Brain research and dualism: how was that with the soul?

Brain research and dualism: How was that with the soul?

Is there something else? Image: Gerd Altmann on Pixabay (Public Domain)

Book Critics: John-Dylan Haynes’ and Matthias Eckoldts "Window into the brain" (Part 1)

Bucher convey knowledge. Unlike in trade journals or popular scientific media, authors can write very freely in beers: there are (usually) hardly any restrictions on content and scope. In the "Book" I discuss a chapter of a book that is particularly interested in or to give me a review. As usual, it’s about the subject area of philosophy, psychology and brain research.

Today is "Window into the brain: How our thoughts arise and how to read them" (Ullstein Verlag, 2021) by John-Dylan Haynes and Matthias Eckoldt in the spotlight. Haynes is director of the Berlin Center for Advanced Neuroimaging and Professor am Bernstein Center for Computational Neuroscience of the Charite Berlin. Eckoldt is experienced science journalist.

At the beginning, the authors refer to their at one "Professional survey agency" commissioned study on the context of brain and spirit. According to the results, over 90 percent of the dualists interviewed are. 22). Even in the interview with the Humanistic Press Service, Haynes meant recently: "According to surveys, over 90 percent of people are dualists." Father in the book is then argued – from the point of view of brain research – against this philosophical point of view.

What is dualism?

Under the body-soul dualism is usually meant that body (in particular brain) and mind or soul are different things; philosophically said different "Substances", who consist of oneself. This will take you to the possibility that body / brain and mind / soul can exist independently.

This point of view was and is traditionally important in many religions. And still, the ubergrobe majority of humanity has a religion.

The body-soul dualism is therefore an ontological position about how the world really is. In the case of a closer consideration, however, that Haynes and Eckoldt will be statements about that and about our realization – in technical language: ontological and epistemical statements – over a comb shear. With statements like: "The human mind can not be explained alone through the brain." (S. 20), It’s more about the insightfulness of brain research than the essence of spirit / soul.

I have been emphasizing for years and again how important it is to clearly separate statements on the one and statements about the knowledge / explanation on the other side (reductionism and the explanation of everyday phosphors). The question of the existence of Spirit / Soul is largely independent of the explanatory possibilities of brain research:

If, as today no doubt the case, the science does not "People in themselves" can not decide whether that is the nature of man (being) or to the opportunity of research (knowledge). Conversely, it is also possible that there is no soul, but people are still so complicated that we can not be fully explained scientifically. Just neuroscientists like to call the human brain the most complex, we know the subject of the universe.

How to turn it and turns: the question of the soul (dualism) to mix with the question of the explanation of man, is at least misleading, probably even wrong. But admittedly, Haynes’ and Eckholdts Procedure Supplies a good headline. And the Humanistic Press Service starts immediately. Whether good journalism is, MOGE everyone decides.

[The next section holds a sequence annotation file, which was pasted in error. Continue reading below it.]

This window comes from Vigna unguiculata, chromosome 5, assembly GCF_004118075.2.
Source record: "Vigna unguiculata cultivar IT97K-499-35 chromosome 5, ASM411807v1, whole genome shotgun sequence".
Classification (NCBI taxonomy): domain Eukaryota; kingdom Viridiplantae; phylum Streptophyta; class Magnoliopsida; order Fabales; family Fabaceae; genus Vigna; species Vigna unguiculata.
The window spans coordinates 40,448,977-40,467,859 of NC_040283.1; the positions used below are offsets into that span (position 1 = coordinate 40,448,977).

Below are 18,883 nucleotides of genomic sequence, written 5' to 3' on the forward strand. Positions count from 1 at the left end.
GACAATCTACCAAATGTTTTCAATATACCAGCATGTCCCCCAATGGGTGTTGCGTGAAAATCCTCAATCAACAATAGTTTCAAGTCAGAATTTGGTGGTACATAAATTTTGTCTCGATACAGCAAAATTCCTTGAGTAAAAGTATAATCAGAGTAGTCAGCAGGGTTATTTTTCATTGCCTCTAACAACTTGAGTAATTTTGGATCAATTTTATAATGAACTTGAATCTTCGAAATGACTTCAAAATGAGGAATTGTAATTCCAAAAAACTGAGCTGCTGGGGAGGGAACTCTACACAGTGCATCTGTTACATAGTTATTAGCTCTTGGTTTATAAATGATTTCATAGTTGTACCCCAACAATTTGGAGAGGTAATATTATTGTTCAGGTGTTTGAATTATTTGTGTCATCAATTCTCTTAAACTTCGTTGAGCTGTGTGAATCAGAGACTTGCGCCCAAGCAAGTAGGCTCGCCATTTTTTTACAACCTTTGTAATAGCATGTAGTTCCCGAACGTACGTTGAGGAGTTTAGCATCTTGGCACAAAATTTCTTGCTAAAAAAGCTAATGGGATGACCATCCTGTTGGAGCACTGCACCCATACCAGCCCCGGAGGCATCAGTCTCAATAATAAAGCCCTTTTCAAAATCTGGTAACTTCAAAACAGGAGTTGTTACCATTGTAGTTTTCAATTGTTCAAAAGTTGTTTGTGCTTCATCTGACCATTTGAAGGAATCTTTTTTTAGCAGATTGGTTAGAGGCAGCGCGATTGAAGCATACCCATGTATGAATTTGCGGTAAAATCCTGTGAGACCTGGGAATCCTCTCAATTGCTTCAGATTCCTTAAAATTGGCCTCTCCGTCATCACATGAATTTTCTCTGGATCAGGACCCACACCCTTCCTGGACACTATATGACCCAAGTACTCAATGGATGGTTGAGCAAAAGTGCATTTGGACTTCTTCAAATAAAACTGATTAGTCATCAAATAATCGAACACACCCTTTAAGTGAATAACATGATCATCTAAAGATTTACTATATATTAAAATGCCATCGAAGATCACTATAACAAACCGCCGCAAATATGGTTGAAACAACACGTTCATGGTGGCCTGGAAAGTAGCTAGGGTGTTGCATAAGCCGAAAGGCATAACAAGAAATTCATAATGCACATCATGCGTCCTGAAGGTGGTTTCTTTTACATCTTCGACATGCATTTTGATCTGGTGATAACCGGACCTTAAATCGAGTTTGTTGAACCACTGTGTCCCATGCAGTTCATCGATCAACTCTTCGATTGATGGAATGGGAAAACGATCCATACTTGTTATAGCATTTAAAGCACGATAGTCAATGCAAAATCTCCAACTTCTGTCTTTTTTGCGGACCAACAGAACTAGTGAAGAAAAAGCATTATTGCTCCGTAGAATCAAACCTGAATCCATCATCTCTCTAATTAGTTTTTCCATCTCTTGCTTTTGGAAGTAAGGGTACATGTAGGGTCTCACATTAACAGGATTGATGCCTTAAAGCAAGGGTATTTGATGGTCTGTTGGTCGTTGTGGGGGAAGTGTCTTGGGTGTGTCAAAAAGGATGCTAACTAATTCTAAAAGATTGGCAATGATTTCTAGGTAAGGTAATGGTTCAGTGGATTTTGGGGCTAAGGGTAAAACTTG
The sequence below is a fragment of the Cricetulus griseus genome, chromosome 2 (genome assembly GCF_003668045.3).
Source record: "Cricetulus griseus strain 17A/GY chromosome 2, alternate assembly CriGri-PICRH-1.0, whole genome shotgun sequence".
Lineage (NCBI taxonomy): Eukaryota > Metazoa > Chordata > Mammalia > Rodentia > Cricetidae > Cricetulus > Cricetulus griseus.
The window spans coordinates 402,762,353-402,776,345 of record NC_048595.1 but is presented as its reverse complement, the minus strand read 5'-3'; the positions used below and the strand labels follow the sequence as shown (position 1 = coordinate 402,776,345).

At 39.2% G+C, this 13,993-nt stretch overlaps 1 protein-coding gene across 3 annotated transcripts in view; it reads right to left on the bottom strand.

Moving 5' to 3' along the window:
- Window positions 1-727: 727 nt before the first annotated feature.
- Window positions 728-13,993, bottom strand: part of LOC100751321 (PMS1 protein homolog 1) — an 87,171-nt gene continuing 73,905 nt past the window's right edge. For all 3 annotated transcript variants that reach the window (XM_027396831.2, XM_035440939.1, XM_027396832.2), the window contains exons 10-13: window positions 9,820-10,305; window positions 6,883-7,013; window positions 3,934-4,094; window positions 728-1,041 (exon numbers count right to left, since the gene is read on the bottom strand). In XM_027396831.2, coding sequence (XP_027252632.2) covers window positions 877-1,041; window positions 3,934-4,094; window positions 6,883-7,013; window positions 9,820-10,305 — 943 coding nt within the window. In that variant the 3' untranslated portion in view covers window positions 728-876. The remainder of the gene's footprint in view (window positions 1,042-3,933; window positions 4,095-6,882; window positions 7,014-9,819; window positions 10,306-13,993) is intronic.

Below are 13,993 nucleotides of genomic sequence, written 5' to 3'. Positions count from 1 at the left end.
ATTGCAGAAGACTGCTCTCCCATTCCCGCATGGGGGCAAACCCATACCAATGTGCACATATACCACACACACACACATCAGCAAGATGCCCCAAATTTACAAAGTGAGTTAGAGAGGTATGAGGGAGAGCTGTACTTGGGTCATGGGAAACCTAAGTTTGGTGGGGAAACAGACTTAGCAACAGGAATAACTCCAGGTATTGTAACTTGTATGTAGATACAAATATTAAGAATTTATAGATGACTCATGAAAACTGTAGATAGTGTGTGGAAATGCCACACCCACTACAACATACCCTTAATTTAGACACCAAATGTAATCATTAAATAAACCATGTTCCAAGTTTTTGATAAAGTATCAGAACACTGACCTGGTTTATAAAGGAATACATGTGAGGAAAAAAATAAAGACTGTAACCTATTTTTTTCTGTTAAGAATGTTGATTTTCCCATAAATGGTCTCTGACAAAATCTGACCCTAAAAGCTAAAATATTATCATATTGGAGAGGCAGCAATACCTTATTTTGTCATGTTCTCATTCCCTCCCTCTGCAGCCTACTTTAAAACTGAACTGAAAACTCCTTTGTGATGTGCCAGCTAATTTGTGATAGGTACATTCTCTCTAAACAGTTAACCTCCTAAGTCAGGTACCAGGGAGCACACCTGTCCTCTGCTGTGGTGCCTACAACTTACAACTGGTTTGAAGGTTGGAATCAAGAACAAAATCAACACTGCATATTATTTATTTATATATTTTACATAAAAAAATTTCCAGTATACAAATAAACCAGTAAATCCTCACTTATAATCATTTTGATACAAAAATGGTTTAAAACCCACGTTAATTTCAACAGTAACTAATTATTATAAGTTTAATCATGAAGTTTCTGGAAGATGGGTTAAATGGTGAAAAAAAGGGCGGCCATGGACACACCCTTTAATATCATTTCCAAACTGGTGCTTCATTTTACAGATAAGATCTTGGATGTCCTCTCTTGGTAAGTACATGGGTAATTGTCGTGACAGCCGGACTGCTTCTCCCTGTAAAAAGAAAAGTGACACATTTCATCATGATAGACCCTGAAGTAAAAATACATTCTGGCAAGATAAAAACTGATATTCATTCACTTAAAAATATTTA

But no majority of dualists?

You can do it better. For example, the Psychology Professor Jochen Driving Mount 2006 raised the views under students. According to his survey, only around 40 (science) to 60 percent (theology) are more likely to pay for dualism. About as many went from a complemental view, the body and mind sees as two sides of a medal. Around ten to 20 percent (natural sciences) had a rather brain limited, reductionistic view (science and religion: conflict or cooperation?To).

In the incident, the possibility is not excluded that although there is a soul, but man is still explained by a complete scientifically. The goods are exactly the case when the foregoing of mind / soul and body / brain are strictly coupled together.

Because that’s it, which (especially biological) psychologists and (cognitive) neuroscientists have always been able to associate physical (body) reactions with psychic passes; and vice versa. Another further metaphysical interpretation about the "Besense of the psyche" is not necessary for this purpose.

And, one hore and amazed, already in the 17th./ 18. Century came to the idea that body and soul are closely associated, keyword "Psychophysical parallelism". With deeper text work, you could argue for the fact that even the pre-shot holder and naturalist Rene Descartes (1596-1650) amed a strict relationship between body and soul, in any case for dies-side life.

With the advent of science – in 19. Century then the energy conservation rate – philosophers became clear that descriptions of natural passages are in themselves and no exercise force must be accepted. Already in antiquity there were such considerations (the small durable one of the body-soul problem).

Then the adoption of a parallelity – or in Gottfried Wilhelm Leibniz ‘(1646 – 1716) words: Harmonie – tempting between body and soul. This lost the contralination between the insights at least on a conceptual-logical level. Why then talk about souls? Consequently, later, the positions of the epiphanomalists (the psychic trials agreed all causal crafts) or eliminational persons (which deny the existence of mental advances).

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